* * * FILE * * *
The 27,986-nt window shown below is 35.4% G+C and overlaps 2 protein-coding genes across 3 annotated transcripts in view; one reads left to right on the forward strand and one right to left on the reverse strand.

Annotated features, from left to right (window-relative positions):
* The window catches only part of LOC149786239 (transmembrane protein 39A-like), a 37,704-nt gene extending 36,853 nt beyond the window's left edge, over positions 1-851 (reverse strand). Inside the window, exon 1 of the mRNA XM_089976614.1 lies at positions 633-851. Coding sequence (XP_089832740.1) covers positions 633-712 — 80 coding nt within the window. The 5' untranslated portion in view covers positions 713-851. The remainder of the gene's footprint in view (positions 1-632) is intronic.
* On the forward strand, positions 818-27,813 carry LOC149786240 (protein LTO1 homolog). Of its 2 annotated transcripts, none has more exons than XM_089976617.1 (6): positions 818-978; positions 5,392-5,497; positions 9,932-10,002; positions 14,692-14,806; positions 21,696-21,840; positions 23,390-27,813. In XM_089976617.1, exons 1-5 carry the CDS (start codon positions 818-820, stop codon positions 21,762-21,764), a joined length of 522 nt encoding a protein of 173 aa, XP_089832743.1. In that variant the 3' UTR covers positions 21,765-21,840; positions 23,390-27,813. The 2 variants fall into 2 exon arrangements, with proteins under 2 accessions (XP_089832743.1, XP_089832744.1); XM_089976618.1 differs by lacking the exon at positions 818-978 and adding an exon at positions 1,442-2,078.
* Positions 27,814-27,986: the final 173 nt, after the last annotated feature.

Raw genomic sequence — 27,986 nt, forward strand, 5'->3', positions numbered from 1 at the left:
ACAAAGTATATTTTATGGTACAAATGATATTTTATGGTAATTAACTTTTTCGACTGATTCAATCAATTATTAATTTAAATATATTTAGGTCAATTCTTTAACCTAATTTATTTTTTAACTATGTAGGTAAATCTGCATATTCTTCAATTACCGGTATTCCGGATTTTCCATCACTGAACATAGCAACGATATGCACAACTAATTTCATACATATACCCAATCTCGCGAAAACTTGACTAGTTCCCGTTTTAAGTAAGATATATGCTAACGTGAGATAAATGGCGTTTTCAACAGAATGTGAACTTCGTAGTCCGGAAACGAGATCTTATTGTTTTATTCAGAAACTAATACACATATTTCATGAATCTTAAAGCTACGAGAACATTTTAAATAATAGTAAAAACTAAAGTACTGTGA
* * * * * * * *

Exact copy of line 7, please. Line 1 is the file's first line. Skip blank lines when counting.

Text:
ACAAAGTATATTTTATGGTACAAATGATATTTTATGGTAATTAACTTTTTCGACTGATTCAATCAATTATTAATTTAAATATATTTAGGTCAATTCTTTAACCTAATTTATTTTTTAACTATGTAGGTAAATCTGCATATTCTTCAATTACCGGTATTCCGGATTTTCCATCACTGAACATAGCAACGATATGCACAACTAATTTCATACATATACCCAATCTCGCGAAAACTTGACTAGTTCCCGTTTTAAGTAAGATATATGCTAACGTGAGATAAATGGCGTTTTCAACAGAATGTGAACTTCGTAGTCCGGAAACGAGATCTTATTGTTTTATTCAGAAACTAATACACATATTTCATGAATCTTAAAGCTACGAGAACATTTTAAATAATAGTAAAAACTAAAGTACTGTGA